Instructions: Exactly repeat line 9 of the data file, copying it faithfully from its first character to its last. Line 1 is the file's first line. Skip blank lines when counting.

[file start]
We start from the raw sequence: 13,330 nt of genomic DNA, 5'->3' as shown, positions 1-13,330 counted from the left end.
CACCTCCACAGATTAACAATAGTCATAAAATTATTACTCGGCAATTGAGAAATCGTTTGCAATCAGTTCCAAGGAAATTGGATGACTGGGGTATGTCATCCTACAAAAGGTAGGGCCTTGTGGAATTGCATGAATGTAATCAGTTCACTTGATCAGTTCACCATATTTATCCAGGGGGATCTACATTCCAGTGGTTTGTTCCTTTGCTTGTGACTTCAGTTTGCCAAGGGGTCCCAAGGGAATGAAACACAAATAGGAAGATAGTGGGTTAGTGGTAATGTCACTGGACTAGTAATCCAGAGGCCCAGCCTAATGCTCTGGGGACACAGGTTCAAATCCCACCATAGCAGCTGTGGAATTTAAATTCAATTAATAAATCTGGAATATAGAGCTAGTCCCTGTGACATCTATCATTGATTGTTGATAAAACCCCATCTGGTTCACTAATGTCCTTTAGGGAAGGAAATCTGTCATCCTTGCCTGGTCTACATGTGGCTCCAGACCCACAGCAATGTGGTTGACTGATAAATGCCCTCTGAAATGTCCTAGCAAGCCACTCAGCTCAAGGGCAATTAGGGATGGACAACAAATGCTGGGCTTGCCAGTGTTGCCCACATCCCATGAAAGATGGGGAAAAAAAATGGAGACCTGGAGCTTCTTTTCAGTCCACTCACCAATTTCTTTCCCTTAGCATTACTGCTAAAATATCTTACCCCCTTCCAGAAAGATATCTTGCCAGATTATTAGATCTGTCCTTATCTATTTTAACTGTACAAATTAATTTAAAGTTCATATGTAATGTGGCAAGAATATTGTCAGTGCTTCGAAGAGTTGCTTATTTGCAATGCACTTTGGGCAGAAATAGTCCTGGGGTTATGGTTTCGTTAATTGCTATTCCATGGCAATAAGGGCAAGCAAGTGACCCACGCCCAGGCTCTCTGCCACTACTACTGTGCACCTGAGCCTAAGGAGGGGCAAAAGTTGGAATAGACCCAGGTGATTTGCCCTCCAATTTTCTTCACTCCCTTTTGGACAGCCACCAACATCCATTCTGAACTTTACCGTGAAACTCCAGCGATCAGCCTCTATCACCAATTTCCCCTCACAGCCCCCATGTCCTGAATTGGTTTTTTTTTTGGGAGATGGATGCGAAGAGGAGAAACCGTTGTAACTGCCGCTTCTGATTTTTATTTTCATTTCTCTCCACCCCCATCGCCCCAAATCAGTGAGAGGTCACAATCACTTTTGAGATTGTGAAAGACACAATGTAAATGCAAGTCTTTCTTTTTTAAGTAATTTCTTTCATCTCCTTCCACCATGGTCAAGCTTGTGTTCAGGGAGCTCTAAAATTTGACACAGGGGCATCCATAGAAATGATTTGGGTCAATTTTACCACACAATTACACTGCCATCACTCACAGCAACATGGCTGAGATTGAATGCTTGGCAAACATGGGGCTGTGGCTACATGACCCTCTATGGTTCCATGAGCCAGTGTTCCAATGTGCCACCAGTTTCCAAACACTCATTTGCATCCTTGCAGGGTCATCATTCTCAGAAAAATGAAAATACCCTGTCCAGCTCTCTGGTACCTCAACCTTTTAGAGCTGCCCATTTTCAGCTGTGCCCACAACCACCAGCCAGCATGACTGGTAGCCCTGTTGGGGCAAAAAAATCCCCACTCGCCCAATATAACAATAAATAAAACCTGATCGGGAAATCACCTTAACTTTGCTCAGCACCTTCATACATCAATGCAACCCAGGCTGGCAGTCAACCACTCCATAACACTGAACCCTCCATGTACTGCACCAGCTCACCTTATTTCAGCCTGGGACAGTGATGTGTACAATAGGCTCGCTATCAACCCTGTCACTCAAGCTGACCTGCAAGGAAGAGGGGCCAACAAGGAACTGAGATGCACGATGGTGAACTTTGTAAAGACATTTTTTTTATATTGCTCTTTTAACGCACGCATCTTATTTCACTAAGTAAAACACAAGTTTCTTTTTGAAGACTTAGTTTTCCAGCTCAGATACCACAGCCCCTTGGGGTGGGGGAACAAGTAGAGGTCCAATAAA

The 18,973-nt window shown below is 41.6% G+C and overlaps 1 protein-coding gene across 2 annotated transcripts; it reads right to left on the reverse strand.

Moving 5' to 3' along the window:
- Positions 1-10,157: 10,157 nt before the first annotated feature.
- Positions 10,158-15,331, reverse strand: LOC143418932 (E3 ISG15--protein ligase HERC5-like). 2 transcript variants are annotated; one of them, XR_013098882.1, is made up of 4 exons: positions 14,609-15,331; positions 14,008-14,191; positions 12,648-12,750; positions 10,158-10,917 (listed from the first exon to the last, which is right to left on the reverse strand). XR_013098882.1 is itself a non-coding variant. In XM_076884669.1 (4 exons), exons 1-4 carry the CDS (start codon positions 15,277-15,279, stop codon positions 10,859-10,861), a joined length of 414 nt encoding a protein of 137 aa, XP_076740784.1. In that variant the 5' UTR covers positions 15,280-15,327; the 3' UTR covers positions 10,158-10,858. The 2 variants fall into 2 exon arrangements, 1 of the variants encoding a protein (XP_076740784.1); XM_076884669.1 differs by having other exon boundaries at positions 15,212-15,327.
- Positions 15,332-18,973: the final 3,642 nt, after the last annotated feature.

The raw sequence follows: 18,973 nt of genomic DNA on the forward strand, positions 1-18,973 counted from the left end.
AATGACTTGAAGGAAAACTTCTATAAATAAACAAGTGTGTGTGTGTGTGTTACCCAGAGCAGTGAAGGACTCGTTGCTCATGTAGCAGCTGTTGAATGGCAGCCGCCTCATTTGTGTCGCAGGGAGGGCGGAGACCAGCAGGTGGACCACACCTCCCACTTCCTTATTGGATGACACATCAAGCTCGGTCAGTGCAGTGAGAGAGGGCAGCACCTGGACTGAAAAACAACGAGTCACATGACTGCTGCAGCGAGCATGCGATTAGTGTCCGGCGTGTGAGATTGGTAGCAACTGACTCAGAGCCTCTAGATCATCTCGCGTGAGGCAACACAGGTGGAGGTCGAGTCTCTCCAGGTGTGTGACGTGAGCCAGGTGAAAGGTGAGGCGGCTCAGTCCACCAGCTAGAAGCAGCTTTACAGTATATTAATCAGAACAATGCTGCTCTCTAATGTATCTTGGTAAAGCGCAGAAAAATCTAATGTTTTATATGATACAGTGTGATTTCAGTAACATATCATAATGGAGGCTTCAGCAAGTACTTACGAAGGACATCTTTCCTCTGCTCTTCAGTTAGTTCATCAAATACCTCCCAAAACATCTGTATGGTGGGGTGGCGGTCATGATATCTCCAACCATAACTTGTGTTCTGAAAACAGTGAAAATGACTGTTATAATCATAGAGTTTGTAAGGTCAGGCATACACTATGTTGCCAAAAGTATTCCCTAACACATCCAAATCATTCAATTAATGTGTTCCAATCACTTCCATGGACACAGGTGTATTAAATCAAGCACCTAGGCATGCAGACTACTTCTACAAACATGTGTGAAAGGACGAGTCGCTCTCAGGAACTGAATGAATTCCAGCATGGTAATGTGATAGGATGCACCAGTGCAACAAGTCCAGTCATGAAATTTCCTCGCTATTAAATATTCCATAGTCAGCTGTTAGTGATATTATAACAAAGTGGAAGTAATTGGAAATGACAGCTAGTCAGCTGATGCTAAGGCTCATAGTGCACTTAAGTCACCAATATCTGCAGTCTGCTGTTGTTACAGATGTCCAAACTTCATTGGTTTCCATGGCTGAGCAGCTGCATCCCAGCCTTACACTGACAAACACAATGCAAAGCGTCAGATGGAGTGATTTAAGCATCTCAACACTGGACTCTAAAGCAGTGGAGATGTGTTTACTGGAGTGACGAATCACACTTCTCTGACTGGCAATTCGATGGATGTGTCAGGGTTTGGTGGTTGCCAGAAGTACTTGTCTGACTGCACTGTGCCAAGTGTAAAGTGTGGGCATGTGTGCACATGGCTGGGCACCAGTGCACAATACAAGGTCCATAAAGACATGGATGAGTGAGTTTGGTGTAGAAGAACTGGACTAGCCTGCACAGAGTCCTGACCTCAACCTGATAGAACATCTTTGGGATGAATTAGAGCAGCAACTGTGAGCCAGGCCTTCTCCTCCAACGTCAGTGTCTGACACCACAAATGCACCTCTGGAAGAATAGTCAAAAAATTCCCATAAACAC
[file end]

AATGACTTGAAGGAAAACTTCTATAAATAAACAAGTGTGTGTGTGTGTGTTACCCAGAGCAGTGAAGGACTCGTTGCTCATGTAGCAGCTGTTGAATGGCAGCCGCCTCATTTGTGTCGCAGGGAGGGCGGAGACCAGCAGGTGGACCACACCTCCCACTTCCTTATTGGATGACACATCAAGCTCGGTCAGTGCAGTGAGAGAGGGCAGCACCTGGACTGAAAAACAACGAGTCACATGACTGCTGCAGCGAGCATGCGATTAGTGTCCGGCGTGTGAGATTGGTAGCAACTGACTCAGAGCCTCTAGATCATCTCGCGTGAGGCAACACAGGTGGAGGTCGAGTCTCTCCAGGTGTGTGACGTGAGCCAGGTGAAAGGTGAGGCGGCTCAGTCCACCAGCTAGAAGCAGCTTTACAGTATATTAATCAGAACAATGCTGCTCTCTAATGTATCTTGGTAAAGCGCAGAAAAATCTAATGTTTTATATGATACAGTGTGATTTCAGTAACATATCATAATGGAGGCTTCAGCAAGTACTTACGAAGGACATCTTTCCTCTGCTCTTCAGTTAGTTCATCAAATACCTCCCAAAACATCTGTATGGTGGGGTGGCGGTCATGATATCTCCAACCATAACTTGTGTTCTGAAAACAGTGAAAATGACTGTTATAATCATAGAGTTTGTAAGGTCAGGCATACACTATGTTGCCAAAAGTATTCCCTAACACATCCAAATCATTCAATTAATGTGTTCCAATCACTTCCATGGACACAGGTGTATTAAATCAAGCACCTAGGCATGCAGACTACTTCTACAAACATGTGTGAAAGGACGAGTCGCTCTCAGGAACTGAATGAATTCCAGCATGGTAATGTGATAGGATGCACCAGTGCAACAAGTCCAGTCATGAAATTTCCTCGCTATTAAATATTCCATAGTCAGCTGTTAGTGATATTATAACAAAGTGGAAGTAATTGGAAATGACAGCTAGTCAGCTGATGCTAAGGCTCATAGTGCACTTAAGTCACCAATATCTGCAGTCTGCTGTTGTTACAGATGTCCAAACTTCATTGGTTTCCATGGCTGAGCAGCTGCATCCCAGCCTTACACTGACAAACACAATGCAAAGCGTCAGATGGAGTGATTTAAGCATCTCAACACTGGACTCTAAAGCAGTGGAGATGTGTTTACTGGAGTGACGAATCACACTTCTCTGACTGGCAATTCGATGGATGTGTCAGGGTTTGGTGGTTGCCAGAAGTACTTGTCTGACTGCACTGTGCCAAGTGTAAAGTGTGGGCATGTGTGCACATGGCTGGGCACCAGTGCACAATACAAGGTCCATAAAGACATGGATGAGTGAGTTTGGTGTAGAAGAACTGGACTAGCCTGCACAGAGTCCTGACCTCAACCTGATAGAACATCTTTGGGATGAATTAGAGCAGCAACTGTGAGCCAGGCCTTCTCCTCCAACGTCAGTGTCTGACACCACAAATGCACCTCTGGAAGAATAGTCAAAAAATTCCCATAAACAC